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In some particular cases it.is: necessary to prove the parish or place named in the indictment (!): Thus, as in an indictment against a parish for not repairing a highváy, the situation of the highway within the parish is a material averment, 'see 2 Stark. C. P. 693, (n.) it must be proved as laid. So if the statutė upon which the indictment is framed give the [ *103 ) penalty, to the poor of the parish in which *the offence was committed, the offence must be proved to have been committed in the parish stated in the indictment. Archb. C. P. 63; 2 Russ. 717. Where an injury, is partly local and partly transitory and a precise local description is giver, d. variance in proof of the place is fatal to the whole, for the whole being, one entire fact, the local description becomes descriptive of the transitory injury. 3 Stark. Ev. 1571, citing Cranage's case, Salk. 385 ; 2 Russ. 717. So where the name of a place is mentioned, not as matter of venue but of local description, it must be proved as laid, although it need not have been stated. Thus, where an indictment (under the repealed stat. 57 Geo. 3, c. 90) charged the defendant with being found armed with intent to destroy game in a certain wood called the Old Walk, in the occupation of J. J., and it appeared in evidence that the wood had always been called the Long Walk and never the Old Walk, the judges held the variance fatal. Owen's case, I Moo. C. C. 118 (a).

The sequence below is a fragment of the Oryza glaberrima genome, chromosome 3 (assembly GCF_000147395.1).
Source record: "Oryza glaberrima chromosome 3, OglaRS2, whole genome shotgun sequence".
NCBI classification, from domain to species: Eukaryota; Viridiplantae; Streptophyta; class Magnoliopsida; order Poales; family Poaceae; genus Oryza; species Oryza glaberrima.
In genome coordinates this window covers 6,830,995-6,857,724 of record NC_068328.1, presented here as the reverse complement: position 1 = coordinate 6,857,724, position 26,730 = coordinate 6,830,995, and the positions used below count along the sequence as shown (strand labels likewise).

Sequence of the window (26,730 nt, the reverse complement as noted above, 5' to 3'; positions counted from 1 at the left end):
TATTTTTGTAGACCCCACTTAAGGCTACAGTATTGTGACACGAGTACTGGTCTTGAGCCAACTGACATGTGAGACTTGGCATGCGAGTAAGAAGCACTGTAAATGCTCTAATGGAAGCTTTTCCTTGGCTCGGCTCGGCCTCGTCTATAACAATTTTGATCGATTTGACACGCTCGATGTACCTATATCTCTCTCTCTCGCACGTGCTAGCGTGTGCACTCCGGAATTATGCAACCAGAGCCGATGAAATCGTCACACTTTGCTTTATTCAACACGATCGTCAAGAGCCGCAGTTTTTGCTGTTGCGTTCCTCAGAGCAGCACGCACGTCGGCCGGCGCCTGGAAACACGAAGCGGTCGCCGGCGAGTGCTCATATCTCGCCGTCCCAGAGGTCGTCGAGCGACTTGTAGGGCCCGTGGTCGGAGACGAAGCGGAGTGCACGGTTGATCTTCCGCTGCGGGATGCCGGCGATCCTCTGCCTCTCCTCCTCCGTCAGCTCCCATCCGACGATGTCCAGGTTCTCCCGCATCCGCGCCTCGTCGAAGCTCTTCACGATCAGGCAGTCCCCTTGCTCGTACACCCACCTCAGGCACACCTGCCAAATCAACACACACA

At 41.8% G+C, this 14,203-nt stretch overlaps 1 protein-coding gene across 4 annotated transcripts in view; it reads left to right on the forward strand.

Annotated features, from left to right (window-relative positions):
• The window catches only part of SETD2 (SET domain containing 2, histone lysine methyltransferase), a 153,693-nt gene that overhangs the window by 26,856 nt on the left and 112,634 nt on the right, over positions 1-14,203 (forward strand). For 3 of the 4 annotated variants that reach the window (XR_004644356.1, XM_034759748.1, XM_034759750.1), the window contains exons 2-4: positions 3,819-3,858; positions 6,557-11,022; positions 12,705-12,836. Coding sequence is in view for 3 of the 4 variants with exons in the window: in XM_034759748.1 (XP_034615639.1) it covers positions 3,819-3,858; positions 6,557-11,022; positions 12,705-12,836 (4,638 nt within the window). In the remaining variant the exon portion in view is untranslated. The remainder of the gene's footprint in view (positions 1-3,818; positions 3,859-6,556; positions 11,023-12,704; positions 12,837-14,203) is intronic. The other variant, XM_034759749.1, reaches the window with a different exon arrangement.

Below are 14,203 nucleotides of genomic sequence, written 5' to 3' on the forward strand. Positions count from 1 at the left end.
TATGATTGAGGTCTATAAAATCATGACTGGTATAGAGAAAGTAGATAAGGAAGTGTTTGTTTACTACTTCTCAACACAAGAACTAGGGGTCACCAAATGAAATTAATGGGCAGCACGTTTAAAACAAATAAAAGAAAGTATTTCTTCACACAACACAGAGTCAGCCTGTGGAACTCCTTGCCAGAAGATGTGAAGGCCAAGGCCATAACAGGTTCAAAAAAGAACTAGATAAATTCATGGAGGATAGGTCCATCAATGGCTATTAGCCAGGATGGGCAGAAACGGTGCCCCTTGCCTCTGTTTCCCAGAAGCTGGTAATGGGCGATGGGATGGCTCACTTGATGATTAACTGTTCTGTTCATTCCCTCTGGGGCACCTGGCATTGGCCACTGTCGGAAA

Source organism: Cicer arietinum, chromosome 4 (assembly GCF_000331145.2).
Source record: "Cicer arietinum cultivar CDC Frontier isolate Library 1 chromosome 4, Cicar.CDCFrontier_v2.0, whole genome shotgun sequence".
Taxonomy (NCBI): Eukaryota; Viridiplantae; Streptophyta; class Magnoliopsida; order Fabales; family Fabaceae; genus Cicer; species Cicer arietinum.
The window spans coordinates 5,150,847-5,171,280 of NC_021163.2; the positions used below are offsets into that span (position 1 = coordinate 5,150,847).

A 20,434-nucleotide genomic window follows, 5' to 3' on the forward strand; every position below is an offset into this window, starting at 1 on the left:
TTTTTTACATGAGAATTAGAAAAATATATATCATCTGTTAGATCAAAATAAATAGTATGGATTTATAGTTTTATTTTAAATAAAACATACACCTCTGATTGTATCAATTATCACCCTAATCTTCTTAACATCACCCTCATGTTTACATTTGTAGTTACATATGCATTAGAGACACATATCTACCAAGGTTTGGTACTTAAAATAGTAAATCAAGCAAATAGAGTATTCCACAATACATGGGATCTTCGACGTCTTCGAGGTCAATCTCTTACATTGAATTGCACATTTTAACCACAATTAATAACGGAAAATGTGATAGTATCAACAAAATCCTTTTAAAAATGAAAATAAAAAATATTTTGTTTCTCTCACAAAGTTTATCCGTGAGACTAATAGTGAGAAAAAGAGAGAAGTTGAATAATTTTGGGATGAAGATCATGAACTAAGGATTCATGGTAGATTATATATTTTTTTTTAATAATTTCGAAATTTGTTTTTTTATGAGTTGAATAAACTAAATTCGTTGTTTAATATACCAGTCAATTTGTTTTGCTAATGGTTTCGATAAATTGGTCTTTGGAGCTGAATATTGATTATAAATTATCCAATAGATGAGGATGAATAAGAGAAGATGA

Where an information for a libel alleged that outrages had been committed in and in the neighborhood of N. it was held that the averment was divisible, and that it was sufficient to prove that outrages had been committed in either place. Sutton's case, 4 M. and S. 532.
Averments as to value. In general it is not necessary to prove the value of the property stolen or injured to be the same as that laid in the indictment, though formerly the distinction between grand and petty larceny depended upon the value of the property stolen; yet as that distinction is now abolished by the 7 and 8 Geo. 4, c. 28, the value has become immaterial, except in those cases where by statute the stealing property to a certain value enhances the punishment, as by the 7 and 8 Geo. 4, c. 29, s. 12, stealing in any dwelling-house, any chaitel, &c., to the value of five pounds. So the value is material in an indictment on the stat. 6 Geo. 4, c. 16, s. 112, against a bankrupt for removing, concealing, or embezzling any part of his estate to the value of £10 or upwards. On an indictment against a bankrupt under the former statute, it was held that the value being essential to constitute an offence, and being ascribed to many articles collectively, the offence must be made out as to every one of those articles, for the grand jury had only ascribed that value to all the articles collectively. Forsyth's case, Russ. and Ry. 274 (6).
(1) As in an indictment for keeping a disorderly house. McDonald's case, 3 Rogers' Rec. 128. So in burglary, Carny's case, Id. 44. Qu. In bigamy where the first marriage alleged to be in the State is in fact out of it. Ewen's case, 6 10. 65.